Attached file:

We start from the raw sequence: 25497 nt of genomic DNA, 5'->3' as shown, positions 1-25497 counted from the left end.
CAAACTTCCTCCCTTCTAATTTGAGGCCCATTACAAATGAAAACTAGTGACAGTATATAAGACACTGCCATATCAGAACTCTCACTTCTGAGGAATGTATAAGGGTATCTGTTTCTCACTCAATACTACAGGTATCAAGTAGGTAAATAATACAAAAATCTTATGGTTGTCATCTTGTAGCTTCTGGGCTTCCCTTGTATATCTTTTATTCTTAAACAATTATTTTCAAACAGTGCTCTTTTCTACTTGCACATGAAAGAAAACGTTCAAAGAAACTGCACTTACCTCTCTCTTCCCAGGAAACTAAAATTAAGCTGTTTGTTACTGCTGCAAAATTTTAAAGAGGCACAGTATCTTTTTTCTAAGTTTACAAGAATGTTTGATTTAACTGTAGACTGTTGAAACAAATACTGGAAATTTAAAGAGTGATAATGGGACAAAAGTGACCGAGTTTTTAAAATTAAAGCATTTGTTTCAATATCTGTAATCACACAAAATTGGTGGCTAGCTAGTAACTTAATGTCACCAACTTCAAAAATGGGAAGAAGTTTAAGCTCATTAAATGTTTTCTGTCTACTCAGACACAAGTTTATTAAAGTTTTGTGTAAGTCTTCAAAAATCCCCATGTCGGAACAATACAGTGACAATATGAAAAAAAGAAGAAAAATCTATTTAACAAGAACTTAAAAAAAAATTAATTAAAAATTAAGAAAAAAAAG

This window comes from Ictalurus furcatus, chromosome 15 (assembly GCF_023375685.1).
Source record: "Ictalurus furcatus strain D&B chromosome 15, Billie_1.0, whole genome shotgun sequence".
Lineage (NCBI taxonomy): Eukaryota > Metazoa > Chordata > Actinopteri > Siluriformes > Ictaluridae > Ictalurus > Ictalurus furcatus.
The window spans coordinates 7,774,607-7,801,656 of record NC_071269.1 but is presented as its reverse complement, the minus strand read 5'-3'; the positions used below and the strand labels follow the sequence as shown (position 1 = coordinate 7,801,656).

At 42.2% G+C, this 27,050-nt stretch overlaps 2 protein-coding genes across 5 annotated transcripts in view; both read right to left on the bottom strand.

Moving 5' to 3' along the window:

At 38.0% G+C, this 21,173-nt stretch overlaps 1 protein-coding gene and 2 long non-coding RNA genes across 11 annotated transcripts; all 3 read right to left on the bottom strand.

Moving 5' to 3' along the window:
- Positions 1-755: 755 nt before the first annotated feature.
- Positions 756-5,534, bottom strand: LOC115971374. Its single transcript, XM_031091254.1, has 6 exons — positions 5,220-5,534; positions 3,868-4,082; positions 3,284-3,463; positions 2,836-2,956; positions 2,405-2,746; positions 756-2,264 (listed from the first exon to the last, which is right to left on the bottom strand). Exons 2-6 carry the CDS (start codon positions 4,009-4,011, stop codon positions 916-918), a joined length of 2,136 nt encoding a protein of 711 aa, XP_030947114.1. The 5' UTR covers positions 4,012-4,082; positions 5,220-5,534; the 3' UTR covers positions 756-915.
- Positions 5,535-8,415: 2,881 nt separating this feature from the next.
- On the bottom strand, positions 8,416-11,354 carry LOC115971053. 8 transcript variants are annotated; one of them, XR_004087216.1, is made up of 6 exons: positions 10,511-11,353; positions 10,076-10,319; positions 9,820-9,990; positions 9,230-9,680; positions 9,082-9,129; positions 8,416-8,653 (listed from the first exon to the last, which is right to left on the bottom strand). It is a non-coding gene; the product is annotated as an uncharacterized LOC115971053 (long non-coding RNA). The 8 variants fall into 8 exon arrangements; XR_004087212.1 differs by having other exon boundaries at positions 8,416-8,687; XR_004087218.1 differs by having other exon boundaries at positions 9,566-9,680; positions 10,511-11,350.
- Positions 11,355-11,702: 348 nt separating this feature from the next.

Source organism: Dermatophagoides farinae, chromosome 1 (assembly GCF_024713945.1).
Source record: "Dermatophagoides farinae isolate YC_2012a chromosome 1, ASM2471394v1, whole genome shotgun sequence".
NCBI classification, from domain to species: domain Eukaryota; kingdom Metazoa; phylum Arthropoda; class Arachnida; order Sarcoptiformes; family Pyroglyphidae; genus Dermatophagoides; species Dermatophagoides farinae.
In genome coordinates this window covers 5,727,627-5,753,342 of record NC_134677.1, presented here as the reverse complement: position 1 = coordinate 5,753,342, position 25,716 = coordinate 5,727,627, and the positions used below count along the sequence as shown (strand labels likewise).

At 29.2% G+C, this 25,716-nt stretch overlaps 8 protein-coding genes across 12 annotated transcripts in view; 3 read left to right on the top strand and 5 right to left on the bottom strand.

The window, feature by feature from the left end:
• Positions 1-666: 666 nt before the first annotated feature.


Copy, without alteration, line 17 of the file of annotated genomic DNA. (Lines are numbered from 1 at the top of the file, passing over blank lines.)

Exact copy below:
Source record: "Dermatophagoides farinae isolate YC_2012a chromosome 1, ASM2471394v1, whole genome shotgun sequence".